A new COVID-19 super variant has forced the UK government to suspend flights from six countries in Southern Africa.
UK Health Secretary Sajid Javid said:
Flights from South Africa, Namibia, Lesotho, Botswana, Eswatini and Zimbabwe will be suspended from midday on Friday 26/11/2021 and all six countries will be added to the red list,
The new variant – called B.1.1.529 – was identified in South Africa and “may be more transmissible” than the Delta strain and added “the vaccines that we currently have may be less effective”. “Our scientists are deeply concerned about this variant. I’m concerned, of course, that’s one of the reasons we have taken this action today,” he said.
The health Secretary was pressed on what the new development would mean for the United Kingdom as Christmas approaches.
“We’ve got plans in place, as people know, for the spread of this infection here in the UK and we have contingency plans – the so-called Plan B.
“But today’s announcement, this is about a new variant from South Africa – it’s been detected in South Africa and Botswana – and this is about being cautious and taking action and trying to protect, as best we can, our borders.”
What we know about the new “Super Variant”
Experts were so alarmed at the new variant they have described it as the “worse we’ve seen so far”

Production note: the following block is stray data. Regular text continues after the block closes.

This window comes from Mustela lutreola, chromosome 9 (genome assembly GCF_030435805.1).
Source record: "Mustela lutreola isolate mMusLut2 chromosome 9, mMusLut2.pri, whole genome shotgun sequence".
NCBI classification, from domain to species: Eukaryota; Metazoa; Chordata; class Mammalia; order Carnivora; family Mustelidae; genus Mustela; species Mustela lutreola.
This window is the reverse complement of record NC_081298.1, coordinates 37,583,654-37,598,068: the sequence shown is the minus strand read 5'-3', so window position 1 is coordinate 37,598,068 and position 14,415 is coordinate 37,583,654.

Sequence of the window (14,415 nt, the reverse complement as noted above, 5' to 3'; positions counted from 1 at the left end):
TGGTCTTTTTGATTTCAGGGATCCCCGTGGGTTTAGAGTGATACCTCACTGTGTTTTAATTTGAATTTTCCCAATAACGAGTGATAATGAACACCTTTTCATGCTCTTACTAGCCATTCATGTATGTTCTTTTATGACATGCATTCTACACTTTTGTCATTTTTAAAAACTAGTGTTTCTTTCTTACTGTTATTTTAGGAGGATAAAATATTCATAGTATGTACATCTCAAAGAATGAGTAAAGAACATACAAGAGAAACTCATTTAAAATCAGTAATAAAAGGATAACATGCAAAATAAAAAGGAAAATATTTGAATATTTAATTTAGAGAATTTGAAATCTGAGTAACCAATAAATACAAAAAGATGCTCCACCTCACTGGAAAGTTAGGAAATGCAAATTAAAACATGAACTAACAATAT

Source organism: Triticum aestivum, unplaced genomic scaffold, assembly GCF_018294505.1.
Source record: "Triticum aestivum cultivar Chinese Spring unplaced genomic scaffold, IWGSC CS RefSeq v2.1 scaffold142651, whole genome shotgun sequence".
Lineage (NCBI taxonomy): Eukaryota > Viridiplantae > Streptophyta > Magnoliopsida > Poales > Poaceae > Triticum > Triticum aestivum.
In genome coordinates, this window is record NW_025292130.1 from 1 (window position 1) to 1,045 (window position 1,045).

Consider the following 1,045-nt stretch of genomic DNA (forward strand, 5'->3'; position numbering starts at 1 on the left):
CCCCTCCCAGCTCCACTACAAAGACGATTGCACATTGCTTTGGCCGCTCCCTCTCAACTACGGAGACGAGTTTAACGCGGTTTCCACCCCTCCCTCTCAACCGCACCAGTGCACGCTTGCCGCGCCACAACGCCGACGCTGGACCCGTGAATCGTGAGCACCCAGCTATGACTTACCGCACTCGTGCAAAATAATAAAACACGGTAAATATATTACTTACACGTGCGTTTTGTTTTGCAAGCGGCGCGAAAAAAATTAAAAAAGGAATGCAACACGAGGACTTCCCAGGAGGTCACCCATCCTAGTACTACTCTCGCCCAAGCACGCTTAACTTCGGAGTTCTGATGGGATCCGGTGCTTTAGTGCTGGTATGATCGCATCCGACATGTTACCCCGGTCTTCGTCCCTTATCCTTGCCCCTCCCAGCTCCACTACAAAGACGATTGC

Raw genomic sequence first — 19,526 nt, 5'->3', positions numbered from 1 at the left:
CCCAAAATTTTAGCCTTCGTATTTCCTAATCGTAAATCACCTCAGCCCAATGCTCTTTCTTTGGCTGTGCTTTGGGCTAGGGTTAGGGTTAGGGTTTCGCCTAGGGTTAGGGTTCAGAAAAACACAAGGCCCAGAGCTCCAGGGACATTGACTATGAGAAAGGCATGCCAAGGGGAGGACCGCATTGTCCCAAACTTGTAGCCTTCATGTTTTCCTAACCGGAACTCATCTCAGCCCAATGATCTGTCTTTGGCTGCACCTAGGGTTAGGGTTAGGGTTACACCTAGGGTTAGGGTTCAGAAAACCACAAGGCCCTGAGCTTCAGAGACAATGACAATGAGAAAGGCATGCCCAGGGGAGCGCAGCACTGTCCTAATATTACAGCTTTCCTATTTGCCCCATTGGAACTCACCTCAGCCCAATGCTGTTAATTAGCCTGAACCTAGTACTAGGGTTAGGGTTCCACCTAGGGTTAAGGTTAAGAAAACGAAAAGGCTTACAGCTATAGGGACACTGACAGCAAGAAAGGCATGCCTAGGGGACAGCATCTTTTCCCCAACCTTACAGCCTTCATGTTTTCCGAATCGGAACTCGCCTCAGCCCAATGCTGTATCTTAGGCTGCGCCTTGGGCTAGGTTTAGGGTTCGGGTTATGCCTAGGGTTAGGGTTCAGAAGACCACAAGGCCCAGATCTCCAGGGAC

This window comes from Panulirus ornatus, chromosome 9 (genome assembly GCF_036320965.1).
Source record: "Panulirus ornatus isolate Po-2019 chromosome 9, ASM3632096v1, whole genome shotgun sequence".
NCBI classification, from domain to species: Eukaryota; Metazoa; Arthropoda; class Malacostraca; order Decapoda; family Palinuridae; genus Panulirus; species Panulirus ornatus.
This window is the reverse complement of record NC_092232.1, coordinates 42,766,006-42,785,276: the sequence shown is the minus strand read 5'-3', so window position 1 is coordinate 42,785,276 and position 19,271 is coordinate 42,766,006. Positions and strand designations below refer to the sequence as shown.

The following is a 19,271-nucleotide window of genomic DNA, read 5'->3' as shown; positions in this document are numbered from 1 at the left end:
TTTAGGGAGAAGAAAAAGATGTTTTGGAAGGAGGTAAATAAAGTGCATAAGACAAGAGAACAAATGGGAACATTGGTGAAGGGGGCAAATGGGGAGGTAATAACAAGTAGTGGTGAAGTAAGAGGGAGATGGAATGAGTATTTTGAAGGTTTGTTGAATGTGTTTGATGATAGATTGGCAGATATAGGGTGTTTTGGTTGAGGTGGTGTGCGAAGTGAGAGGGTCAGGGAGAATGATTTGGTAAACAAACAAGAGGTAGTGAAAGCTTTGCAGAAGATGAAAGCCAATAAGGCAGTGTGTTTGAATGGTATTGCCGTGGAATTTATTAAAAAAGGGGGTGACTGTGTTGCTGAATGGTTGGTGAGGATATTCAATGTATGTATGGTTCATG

UK scientists from the Imperial college London sounded the alarm on Thursday night.
The new variant is capable of evading immunity built up by vaccination or prior infection.
No cases have been found in Britain.
South Africa has reported a 100 cases, also Botswana, and Hong Kong have reported cases.
The World Health Organization is currently watching developments across all countries concerned and will be conveying a meeting later today 26/11/2021 to determine if this is a variant of interest or variant of concern.
In a statement they said:
“So far under 100 sequences have been reported. Early analysis shows that this variant has a large number of mutations that require and will undergo further study to better understand the timeline for studies that are underway and to determine if this variant should be designated as a variant of interest or variant of concern.”